Why Government Debt Doesn't Matter Right Now

Countries around the world have conspired to borrow more and more money, as costs stack up against the handling of the COVID-19 pandemic.

Government debt is the amount of money a treasury has borrowed, and still owes, over the years. When people talk about the deficit they mean the amount the government has overspent compared to what was brought in through taxation each year.

U.S. government debt for 2020 alone totaled about $27 trillion by the end of the fiscal year, with a $3.13 trillion budget deficit.

The budget deficit was more than triple last year's $985 billion shortfall and more than double the debt seen post-financial crisis in 2009, which totted up to $1.4 trillion.

Other advanced economies are also grappling with increased borrowing. The U.K. is facing up to £1.87 trillion ($2.45 trillion) in debt for the 2020 fiscal year-end, which could rise for the next financial year, as coronavirus spending continues to mount.

Most of the U.S. government borrowing came to finance the $2.2 trillion CARES Act, which included extra unemployment compensation for workers left unemployed due to the pandemic. It also included incentives for businesses to retain workers.

These numbers might seem scary, but here is why most economists agree that government debt does not actually matter right now.

The International Monetary Fund (I.M.F.) and World Bank are among two institutions that have recommended that governments borrow to spend their way out of hardships caused by the pandemic.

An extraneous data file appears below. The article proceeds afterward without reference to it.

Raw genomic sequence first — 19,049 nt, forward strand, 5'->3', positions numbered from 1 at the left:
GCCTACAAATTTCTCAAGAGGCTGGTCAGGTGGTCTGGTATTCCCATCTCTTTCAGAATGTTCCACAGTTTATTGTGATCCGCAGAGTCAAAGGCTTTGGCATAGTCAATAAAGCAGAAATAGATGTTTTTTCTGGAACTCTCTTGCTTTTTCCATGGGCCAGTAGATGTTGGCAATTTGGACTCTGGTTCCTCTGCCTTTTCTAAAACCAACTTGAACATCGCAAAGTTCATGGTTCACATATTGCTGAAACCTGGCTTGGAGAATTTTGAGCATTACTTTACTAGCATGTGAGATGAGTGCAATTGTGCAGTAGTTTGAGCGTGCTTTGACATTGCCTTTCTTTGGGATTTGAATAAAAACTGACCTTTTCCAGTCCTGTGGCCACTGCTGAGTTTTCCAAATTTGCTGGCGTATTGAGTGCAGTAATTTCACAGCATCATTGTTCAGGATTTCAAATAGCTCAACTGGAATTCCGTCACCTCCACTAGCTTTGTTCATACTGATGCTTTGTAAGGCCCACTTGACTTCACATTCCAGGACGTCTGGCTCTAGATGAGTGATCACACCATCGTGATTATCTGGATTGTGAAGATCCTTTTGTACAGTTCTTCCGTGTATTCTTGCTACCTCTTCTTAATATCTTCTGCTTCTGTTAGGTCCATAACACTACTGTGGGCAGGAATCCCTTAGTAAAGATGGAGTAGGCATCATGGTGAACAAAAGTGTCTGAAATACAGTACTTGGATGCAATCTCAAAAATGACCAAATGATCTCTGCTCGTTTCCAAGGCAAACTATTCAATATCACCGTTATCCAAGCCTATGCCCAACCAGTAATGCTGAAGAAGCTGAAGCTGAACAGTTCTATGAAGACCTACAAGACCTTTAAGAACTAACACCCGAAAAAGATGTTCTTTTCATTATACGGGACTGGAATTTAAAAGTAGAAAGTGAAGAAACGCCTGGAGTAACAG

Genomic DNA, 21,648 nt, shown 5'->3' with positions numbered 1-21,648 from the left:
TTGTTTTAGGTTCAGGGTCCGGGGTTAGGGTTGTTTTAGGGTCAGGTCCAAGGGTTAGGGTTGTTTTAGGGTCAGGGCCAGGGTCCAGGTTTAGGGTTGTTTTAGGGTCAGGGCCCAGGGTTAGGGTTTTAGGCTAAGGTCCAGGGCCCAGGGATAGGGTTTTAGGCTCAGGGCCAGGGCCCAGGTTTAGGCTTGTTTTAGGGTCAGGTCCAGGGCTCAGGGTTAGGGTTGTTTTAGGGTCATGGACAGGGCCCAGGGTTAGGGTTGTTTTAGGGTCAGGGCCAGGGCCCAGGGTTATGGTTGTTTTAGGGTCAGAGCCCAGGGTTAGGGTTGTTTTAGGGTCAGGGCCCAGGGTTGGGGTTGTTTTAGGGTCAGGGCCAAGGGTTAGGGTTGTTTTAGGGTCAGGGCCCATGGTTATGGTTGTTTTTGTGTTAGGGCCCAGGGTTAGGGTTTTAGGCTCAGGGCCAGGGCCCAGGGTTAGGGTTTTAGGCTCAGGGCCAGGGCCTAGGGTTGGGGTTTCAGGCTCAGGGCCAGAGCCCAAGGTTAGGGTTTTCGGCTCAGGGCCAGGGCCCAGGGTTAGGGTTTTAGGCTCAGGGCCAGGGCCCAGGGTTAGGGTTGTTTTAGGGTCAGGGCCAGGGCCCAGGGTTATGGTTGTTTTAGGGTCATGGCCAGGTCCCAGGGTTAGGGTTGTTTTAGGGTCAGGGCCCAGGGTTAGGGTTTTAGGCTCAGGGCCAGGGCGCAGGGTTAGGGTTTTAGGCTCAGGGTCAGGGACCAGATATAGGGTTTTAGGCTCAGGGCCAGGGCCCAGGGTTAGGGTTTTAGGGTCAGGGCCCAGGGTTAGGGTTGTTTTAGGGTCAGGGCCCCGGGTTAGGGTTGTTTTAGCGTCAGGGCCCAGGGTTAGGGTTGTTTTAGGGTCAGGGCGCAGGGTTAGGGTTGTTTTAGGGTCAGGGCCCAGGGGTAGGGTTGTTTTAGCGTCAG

"Only one thing matters — to be able to dare."
Kristalina Georgieva, head of the IMF

The World Bank's chief economist Carmen Reinhart recently told the Financial Times that high government borrowing is justified in these circumstances.

"While the disease is raging, what else are you going to do?" she told the paper. "First you worry about fighting the war, then you figure out how to pay for it."

The I.M.F. has also told countries that have access to financial markets to issue debt and to spend without worrying about the prospect of austerity later.

Kristalina Georgieva, head of the IMF, said on the topic: "Only one thing matters — to be able to dare."

The IMF has totted-up the global increase in spending and tax cuts to be worth $11.7 trillion so far. That accounts 12 percent of global GDP in 2020—a number that would have been unthinkable a decade ago, when many governments backed austerity as the answer to balancing the books, following the financial crisis of 2007-8.

Some people will ask if the debt can be written-off, but there is not currently a mechanism in place for this.

When governments borrow money, they borrow it from their citizens and foreign citizens who have money to lend. These people are mostly wealthy or middle aged with savings, and are willing to accept government I.O.U.s, often known as bonds.

As long as the cost of servicing this debt stays relatively low, governments will not run into big issues while they are working out how to pay it off, and will be able to roll it over with relatively few problems.

Depending on how governments act in the future, debt burden is usually lessened as economic growth shrinks the debt pile relative to national income, incremental tax increases, and inflation.

Dollar bill
In this photo illustration, a close up of a jigsaw of the US 1 Dollar Bill featuring President George Washington. Peter Dazeley/Getty Images